|English: These children, playing in a public space, vary in their proportion of body fat. (Photo credit: Wikipedia)|
A Longitudinal Cohort Study of Body Mass Index and Childhood Exposure to Secondhand Tobacco Smoke and Air Pollution: The Southern California Children’s Health Study (30 page pdf, Rob McConnell, Ernest Shen, Frank D. Gilliland, Michael Jerrett, Jennifer Wolch, Chih-Chieh Chang, Frederick Lurmann, and Kiros Berhane, Environemntla Health Perspectives, Nov. 12, 2014)
Also discussed here: Tobacco smoke, roadway air pollution linked to childhood obesity (Science Daily, Nov. 12, 2014)
Today we review research based on following the weights of several hundred children through their adolescence (from age 10 to 18) and their exposure to second hand smoke and to proximity to air pollution from nearby traffic. The link between smoking by pregnant mothers (in uterus exposure) has long been known to have an impact on the obesity of the child in later life. The researchers conclude that adding exposure to traffic pollution caused a weight gain equivalent to a 6.6% and all of the side effects that go with obesity, including high cholesterol, diabetes, high blood pressure etc.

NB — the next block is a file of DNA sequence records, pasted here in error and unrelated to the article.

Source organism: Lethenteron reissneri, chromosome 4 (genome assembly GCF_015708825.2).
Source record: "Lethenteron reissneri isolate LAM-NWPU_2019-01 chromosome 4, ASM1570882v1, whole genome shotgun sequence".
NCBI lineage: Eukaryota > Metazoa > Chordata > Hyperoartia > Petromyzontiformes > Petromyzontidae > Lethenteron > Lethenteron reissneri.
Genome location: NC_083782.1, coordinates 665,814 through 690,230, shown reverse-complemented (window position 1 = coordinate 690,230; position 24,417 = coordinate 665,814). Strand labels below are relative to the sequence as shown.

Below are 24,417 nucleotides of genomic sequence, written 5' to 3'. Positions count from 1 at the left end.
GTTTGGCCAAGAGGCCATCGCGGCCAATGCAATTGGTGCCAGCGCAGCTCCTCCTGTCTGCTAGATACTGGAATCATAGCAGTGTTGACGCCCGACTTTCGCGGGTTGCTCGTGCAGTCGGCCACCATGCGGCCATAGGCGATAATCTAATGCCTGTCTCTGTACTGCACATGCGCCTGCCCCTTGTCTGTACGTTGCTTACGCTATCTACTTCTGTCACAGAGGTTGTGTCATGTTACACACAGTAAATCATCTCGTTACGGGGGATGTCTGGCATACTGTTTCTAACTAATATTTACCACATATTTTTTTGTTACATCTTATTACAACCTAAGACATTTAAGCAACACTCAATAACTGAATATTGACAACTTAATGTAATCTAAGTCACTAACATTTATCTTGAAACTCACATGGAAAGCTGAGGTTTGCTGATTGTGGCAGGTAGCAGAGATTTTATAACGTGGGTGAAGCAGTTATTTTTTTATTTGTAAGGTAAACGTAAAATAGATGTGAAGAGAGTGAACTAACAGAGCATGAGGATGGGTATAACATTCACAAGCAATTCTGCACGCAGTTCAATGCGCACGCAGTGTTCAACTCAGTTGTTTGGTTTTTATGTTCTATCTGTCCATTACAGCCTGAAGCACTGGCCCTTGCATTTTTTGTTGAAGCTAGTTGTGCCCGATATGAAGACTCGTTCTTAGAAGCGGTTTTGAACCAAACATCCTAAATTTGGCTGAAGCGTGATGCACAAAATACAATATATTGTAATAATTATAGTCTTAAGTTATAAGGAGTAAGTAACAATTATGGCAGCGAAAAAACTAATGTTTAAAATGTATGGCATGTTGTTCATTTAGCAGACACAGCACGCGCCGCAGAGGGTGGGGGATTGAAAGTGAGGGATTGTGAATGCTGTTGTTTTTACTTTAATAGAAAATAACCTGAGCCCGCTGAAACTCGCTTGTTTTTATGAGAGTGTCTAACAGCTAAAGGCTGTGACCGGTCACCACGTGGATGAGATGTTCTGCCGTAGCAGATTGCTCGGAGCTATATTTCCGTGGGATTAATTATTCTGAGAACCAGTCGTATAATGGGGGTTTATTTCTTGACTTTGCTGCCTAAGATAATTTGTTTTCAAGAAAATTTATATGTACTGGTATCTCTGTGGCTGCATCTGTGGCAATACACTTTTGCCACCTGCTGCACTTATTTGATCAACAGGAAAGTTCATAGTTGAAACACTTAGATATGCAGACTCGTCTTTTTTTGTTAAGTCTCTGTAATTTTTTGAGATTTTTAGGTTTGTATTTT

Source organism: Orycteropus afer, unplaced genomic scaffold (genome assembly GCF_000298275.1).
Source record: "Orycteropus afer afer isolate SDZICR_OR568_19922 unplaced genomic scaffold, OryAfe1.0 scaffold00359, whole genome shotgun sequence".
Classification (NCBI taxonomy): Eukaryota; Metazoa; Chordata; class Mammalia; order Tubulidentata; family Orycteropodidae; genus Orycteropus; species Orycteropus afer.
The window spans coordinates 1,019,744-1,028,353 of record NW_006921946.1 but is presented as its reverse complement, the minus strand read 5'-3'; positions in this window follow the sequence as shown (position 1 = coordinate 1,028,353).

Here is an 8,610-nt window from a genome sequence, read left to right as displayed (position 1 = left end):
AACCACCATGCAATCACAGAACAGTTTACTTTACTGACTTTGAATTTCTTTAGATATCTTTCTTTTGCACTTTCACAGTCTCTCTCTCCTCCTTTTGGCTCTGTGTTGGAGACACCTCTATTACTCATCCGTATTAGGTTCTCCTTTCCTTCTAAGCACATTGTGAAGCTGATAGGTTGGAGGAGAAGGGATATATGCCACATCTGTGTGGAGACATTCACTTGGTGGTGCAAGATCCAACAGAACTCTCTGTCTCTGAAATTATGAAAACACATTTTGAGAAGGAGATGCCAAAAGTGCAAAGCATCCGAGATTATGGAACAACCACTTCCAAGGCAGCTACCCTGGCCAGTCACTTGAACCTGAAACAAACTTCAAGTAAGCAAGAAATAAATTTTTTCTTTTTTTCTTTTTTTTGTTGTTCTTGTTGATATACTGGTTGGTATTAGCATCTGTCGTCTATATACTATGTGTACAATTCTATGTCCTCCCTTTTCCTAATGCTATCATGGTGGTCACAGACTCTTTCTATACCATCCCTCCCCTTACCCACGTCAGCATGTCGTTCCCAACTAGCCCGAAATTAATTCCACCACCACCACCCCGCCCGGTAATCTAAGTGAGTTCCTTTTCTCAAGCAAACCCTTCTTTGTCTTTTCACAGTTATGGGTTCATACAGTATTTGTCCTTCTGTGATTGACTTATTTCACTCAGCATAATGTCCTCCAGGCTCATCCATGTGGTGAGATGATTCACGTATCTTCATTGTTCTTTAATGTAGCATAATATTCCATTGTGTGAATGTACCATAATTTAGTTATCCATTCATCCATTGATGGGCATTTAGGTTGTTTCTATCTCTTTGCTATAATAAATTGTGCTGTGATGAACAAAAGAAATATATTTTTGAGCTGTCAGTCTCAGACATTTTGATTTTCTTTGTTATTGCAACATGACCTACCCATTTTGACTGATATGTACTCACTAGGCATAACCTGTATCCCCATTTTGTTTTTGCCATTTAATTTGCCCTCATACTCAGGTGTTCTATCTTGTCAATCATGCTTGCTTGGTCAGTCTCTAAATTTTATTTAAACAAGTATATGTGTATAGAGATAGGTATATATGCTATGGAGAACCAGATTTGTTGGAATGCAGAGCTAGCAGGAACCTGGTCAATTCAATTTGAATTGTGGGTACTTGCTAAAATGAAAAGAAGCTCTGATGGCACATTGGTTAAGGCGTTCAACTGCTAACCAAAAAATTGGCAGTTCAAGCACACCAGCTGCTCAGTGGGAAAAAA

“Childhood obesity has doubled in children and quadrupled in adolescents in the past 30 years…. Obese youth are more likely to suffer from health challenges, including high cholesterol, high blood pressure, diabetes, bone and joint problems, social stigmatization and self-esteem problems”
“The study ….shows increased weight gain during adolescence in children exposed to secondhand tobacco smoke or near-roadway air pollution, compared to children with no exposure to either of these air pollutants.”
"Vehicle miles traveled, exposure to some components of the near-roadway air pollutant mixture, and near roadway residential development have increased across the United States over the last several decades corresponding to the epidemic of childhood obesity"
“The 2 kg/m2 associated with the combination of SHS [secondhand smoke]with high NRP [near roadway pollution] exposures at age 18 (compared with low NRP and no SHS) were almost half the standard deviation of 5.1. A 2-kg/m2 relative increase in attained BMI is equivalent to a 6 kg (6.6%) increase in body weight in an adult male who is 1.78 m tall and weighs 95 Kg (BMI 30).”